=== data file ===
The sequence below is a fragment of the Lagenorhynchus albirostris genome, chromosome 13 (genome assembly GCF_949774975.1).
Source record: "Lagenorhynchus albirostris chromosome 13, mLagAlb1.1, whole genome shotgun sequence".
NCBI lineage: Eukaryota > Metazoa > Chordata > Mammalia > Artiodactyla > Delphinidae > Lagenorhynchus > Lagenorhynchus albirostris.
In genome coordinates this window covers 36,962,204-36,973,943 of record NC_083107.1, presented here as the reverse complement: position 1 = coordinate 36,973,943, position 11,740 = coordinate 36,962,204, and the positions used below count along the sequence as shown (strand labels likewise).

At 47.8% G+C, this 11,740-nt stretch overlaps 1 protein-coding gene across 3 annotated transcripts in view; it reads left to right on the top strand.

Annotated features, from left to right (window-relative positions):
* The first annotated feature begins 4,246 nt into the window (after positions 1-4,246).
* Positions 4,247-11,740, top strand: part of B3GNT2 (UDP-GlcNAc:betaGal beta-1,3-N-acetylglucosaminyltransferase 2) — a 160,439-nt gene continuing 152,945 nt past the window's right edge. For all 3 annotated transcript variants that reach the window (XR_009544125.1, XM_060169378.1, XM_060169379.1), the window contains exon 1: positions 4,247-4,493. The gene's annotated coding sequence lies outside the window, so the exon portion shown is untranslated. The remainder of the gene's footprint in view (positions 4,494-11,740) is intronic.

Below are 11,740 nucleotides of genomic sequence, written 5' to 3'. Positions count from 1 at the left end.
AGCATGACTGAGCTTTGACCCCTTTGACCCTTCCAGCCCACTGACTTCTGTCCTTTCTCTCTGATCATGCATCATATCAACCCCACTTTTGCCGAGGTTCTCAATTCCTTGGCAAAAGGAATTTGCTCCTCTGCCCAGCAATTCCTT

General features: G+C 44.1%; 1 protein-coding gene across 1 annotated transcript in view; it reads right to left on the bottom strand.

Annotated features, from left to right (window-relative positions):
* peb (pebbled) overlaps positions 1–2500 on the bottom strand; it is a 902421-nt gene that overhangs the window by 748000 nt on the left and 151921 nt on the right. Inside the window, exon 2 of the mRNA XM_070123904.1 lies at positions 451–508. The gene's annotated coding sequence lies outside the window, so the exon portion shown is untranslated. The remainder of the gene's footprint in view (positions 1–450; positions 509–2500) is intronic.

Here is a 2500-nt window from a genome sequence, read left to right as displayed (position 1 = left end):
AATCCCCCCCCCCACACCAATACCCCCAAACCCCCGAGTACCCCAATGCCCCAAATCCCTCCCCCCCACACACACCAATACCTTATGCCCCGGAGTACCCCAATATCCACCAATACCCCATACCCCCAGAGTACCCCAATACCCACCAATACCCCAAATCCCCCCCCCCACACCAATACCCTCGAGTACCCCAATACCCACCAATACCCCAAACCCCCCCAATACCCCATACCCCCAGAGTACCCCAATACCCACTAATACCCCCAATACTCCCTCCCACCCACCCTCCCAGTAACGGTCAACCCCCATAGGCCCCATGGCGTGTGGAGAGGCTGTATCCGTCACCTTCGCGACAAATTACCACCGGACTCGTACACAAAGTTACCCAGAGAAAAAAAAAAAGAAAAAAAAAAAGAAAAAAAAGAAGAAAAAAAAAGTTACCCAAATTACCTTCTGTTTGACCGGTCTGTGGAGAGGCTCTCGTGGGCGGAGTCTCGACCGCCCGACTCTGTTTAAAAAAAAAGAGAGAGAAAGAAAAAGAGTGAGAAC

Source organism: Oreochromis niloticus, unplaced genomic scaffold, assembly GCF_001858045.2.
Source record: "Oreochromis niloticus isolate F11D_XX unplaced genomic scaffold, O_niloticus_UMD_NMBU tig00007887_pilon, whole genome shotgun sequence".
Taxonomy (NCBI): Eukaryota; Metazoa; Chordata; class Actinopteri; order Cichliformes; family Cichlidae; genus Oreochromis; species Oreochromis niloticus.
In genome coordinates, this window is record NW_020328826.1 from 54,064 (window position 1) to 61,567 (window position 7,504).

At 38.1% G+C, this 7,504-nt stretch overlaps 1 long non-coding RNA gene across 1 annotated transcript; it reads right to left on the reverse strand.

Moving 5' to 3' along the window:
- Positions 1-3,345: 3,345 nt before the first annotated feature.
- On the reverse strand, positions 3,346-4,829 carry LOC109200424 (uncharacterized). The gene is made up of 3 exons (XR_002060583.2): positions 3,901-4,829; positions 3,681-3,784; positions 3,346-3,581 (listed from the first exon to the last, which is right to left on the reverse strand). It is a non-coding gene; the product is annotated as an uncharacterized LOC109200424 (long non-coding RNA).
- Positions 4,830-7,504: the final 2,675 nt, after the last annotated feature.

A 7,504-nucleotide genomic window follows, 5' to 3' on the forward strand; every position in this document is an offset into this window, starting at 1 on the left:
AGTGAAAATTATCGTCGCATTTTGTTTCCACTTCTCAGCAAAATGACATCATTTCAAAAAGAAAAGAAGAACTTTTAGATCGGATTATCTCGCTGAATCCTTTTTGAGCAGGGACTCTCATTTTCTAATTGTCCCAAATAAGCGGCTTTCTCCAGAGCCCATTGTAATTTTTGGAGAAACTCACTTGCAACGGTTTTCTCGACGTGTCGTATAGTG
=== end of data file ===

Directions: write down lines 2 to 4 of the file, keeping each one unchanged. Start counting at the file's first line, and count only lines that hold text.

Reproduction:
Source record: "Lagenorhynchus albirostris chromosome 13, mLagAlb1.1, whole genome shotgun sequence".
NCBI lineage: Eukaryota > Metazoa > Chordata > Mammalia > Artiodactyla > Delphinidae > Lagenorhynchus > Lagenorhynchus albirostris.
In genome coordinates this window covers 36,962,204-36,973,943 of record NC_083107.1, presented here as the reverse complement: position 1 = coordinate 36,973,943, position 11,740 = coordinate 36,962,204, and the positions used below count along the sequence as shown (strand labels likewise).